Pulse Vapor Mid Flight

As GIS has developed, it’s being leveraged to manage many more project types that require large data management. We’ve paired using GIS with UAS (drones) to help energy companies record information collected by drones. They use thermal sensors that detect vegetation growth on their assets, all of which can be recorded into a GIS program. When you have miles of power line towers or solar fields to monitor, this becomes an invaluable time saver. Especially when vegetation grows so high it would be difficult for a field technician to physically reach an asset. In this case, drones can fly overhead to send video and photographic imagery to field crew, so they can develop a plan of attack.

Energy & Emergency Management

UAS geo-referenced imagery is also being incorporated with GIS to inspect the integrity of miles of waterfront, roadways, pipelines, and water distribution systems. Great for delivering detailed inspection reports! Having this capability is especially important during emergency situations. For example, you’ve had a lot of rain and a slope on a roadway collapses. A drone could be sent out to safely inspect the problem from a remote location to generate detailed visuals. These can be transferred into a report by a GIS program. Then, with only an iPad, you can generate work orders for an emergency shut-down notification and schedule traffic control and repairs.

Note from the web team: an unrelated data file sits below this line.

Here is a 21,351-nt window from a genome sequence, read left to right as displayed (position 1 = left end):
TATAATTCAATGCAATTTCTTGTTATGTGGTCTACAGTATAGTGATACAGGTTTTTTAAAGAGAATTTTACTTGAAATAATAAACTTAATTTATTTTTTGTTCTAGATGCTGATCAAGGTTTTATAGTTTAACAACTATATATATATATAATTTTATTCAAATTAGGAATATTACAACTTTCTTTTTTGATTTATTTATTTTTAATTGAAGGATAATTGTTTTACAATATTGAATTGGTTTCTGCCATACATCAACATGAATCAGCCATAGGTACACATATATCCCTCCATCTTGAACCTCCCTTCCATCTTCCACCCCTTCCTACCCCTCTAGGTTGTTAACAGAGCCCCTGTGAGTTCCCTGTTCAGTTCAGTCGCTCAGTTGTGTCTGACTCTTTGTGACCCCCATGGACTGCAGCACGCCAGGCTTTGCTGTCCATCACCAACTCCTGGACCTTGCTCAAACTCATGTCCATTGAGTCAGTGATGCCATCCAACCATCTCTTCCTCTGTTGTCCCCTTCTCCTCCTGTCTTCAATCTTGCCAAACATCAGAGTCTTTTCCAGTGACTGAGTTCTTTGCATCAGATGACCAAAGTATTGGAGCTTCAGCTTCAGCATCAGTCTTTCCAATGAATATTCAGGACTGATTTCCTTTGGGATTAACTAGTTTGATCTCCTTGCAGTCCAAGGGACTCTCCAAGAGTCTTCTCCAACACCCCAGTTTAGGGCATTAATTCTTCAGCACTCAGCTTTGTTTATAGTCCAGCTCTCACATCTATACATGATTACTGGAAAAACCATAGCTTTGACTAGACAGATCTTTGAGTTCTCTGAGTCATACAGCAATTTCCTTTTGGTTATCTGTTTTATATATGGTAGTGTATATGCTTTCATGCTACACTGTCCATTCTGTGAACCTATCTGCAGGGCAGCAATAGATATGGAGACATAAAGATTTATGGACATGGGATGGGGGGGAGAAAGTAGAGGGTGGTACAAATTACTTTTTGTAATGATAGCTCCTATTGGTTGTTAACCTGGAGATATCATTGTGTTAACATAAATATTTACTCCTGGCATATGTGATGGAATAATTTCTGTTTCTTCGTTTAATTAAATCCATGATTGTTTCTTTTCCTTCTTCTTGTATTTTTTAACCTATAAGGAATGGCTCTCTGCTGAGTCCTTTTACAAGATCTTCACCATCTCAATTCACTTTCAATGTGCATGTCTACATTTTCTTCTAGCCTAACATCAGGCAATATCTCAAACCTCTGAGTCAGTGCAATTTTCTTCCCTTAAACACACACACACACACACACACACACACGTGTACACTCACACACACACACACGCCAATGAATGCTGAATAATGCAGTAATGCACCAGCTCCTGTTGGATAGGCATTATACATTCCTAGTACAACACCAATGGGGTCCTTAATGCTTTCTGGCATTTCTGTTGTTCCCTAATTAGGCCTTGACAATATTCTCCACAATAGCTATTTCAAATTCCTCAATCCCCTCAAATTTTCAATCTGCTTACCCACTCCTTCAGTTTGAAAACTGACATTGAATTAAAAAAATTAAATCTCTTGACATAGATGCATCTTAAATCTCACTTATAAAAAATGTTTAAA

Going back to municipalities, communities are now even using GIS to map locations to coordinate planned events including parades, commemorations, charity and sporting events, festivals, even emergency management activities. Information can be accessed for location, hours of operation, parking areas, restroom availability, ADA amenities, parade routes, costs, and other special instructions.